For physicians, rates nearly the same for Medicare and Medicare Advantage

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A new study raises the question of how moving the Medicare program to a premium support model could affect how physicians and other clinicians are paid.

When it comes to payment rates, physicians aren’t seeing much of a difference between traditional Medicare and Medicare Advantage plans, according to a new study.

Medicare Advantage plans managed by private insurers pay doctors prices similar to Medicare rates, according to the study led by University of Southern California researchers, which was published in JAMA Internal Medicine. However, on some services or equipment, commercial insurers have an advantage, the study found.

"With 1 in 3 beneficiaries enrolled in Medicare Advantage, it is important to look under the hood and get a better understanding of how these plans operate," Erin Trish, the study's lead author and an assistant research professor at the USC Schaeffer Center for Health Policy and Economics, said in a university announcement.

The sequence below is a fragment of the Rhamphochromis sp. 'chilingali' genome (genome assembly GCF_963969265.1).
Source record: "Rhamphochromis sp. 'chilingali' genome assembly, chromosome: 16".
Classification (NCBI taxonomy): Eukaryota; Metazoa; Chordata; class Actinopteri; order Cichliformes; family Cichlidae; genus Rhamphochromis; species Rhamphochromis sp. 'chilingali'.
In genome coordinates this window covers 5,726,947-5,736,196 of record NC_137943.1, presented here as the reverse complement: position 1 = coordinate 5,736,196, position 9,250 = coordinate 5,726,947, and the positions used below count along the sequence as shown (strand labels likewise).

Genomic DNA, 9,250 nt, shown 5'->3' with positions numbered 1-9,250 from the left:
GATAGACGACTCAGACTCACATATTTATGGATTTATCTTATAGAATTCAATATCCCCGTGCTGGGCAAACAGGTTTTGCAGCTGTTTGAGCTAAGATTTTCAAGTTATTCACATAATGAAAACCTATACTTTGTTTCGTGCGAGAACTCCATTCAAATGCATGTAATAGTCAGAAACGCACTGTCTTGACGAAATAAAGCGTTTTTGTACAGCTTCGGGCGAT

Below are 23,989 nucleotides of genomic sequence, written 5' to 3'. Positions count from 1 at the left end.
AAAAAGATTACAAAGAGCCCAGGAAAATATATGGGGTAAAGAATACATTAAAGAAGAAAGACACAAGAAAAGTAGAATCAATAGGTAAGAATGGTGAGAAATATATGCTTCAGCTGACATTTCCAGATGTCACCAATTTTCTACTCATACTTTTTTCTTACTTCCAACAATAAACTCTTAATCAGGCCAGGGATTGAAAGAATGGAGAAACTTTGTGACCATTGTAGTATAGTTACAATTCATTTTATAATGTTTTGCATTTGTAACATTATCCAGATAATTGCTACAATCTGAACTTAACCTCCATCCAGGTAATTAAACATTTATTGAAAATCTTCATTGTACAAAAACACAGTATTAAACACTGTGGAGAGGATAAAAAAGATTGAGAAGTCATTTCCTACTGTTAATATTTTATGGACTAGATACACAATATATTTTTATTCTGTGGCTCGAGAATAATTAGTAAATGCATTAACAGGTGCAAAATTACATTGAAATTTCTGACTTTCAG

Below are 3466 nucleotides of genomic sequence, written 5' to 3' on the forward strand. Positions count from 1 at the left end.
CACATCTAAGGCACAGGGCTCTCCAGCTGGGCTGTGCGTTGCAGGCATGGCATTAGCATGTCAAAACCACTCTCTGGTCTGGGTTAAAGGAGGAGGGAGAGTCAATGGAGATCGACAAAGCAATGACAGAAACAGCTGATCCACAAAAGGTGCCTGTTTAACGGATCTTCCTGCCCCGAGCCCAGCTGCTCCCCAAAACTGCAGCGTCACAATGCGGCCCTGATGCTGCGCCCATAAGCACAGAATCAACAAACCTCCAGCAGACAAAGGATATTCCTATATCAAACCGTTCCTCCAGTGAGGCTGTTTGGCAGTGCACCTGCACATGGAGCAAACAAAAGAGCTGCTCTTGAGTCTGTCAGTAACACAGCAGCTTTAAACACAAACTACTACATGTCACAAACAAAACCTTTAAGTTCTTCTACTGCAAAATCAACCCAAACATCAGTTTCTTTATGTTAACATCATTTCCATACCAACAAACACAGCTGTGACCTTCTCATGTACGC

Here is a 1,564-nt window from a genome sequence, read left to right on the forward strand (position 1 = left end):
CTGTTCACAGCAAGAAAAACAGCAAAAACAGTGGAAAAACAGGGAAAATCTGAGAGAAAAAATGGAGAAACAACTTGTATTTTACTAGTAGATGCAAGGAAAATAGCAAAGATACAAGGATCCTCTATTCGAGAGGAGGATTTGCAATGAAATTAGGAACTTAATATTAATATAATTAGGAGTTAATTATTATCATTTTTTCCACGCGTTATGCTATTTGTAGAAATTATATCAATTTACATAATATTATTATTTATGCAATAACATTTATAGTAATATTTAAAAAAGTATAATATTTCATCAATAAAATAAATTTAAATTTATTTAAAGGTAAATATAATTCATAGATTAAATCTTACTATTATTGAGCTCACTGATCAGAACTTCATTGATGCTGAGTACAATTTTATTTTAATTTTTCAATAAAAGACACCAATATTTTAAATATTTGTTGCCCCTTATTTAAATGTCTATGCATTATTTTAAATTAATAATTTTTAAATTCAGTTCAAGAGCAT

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"We found that physician reimbursement rates in Medicare Advantage are very similar to traditional Medicare. This is very different than what we see in the commercial insurance market, where insurers tend to pay physicians more than Medicare—sometimes much more,” she said.

RELATED: CMS finalizes 0.45% rate increase for Medicare Advantage plans

In the study, researchers analyzed a sample of 144 million Medicare, Medicare Advantage and commercial claims from 2007 to 2012 in metropolitan areas and compared reimbursement rates for 11 common procedures. They found mean Medicare Advantage reimbursement rates nearly matched the traditional Medicare rate in many cases, such as the rate for an office visit, which was 97% of the Medicare rate.

Those findings raise the question of how reforms under discussion, which would transition the Medicare program toward a premium support model, could affect how physicians and other clinicians are paid, the study said.

The study also looked at prices paid for commercial insurance patients. In general, commercial insurers paid higher prices for procedures than Medicare. However, for a few services, commercial prices were lower than traditional Medicare.

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